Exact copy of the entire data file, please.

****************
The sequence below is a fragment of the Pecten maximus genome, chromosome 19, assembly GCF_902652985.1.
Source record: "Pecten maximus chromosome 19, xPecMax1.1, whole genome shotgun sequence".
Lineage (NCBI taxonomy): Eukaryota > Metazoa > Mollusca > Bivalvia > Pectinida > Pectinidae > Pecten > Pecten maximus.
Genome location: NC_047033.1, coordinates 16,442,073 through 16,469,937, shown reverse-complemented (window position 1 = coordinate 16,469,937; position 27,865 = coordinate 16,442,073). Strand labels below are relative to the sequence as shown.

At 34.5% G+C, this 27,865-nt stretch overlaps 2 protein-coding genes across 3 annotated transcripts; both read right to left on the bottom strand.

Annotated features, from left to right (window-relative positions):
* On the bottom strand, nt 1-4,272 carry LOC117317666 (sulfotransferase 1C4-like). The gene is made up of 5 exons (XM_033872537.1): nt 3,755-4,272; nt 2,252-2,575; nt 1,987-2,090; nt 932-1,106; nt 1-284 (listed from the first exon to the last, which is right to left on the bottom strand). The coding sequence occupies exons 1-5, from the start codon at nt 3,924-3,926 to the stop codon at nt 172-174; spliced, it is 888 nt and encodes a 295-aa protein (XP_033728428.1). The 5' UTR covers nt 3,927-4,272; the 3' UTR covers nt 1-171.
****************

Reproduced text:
The sequence below is a fragment of the Pecten maximus genome, chromosome 19, assembly GCF_902652985.1.
Source record: "Pecten maximus chromosome 19, xPecMax1.1, whole genome shotgun sequence".
Lineage (NCBI taxonomy): Eukaryota > Metazoa > Mollusca > Bivalvia > Pectinida > Pectinidae > Pecten > Pecten maximus.
Genome location: NC_047033.1, coordinates 16,442,073 through 16,469,937, shown reverse-complemented (window position 1 = coordinate 16,469,937; position 27,865 = coordinate 16,442,073). Strand labels below are relative to the sequence as shown.

At 34.5% G+C, this 27,865-nt stretch overlaps 2 protein-coding genes across 3 annotated transcripts; both read right to left on the bottom strand.

Annotated features, from left to right (window-relative positions):
* On the bottom strand, nt 1-4,272 carry LOC117317666 (sulfotransferase 1C4-like). The gene is made up of 5 exons (XM_033872537.1): nt 3,755-4,272; nt 2,252-2,575; nt 1,987-2,090; nt 932-1,106; nt 1-284 (listed from the first exon to the last, which is right to left on the bottom strand). The coding sequence occupies exons 1-5, from the start codon at nt 3,924-3,926 to the stop codon at nt 172-174; spliced, it is 888 nt and encodes a 295-aa protein (XP_033728428.1). The 5' UTR covers nt 3,927-4,272; the 3' UTR covers nt 1-171.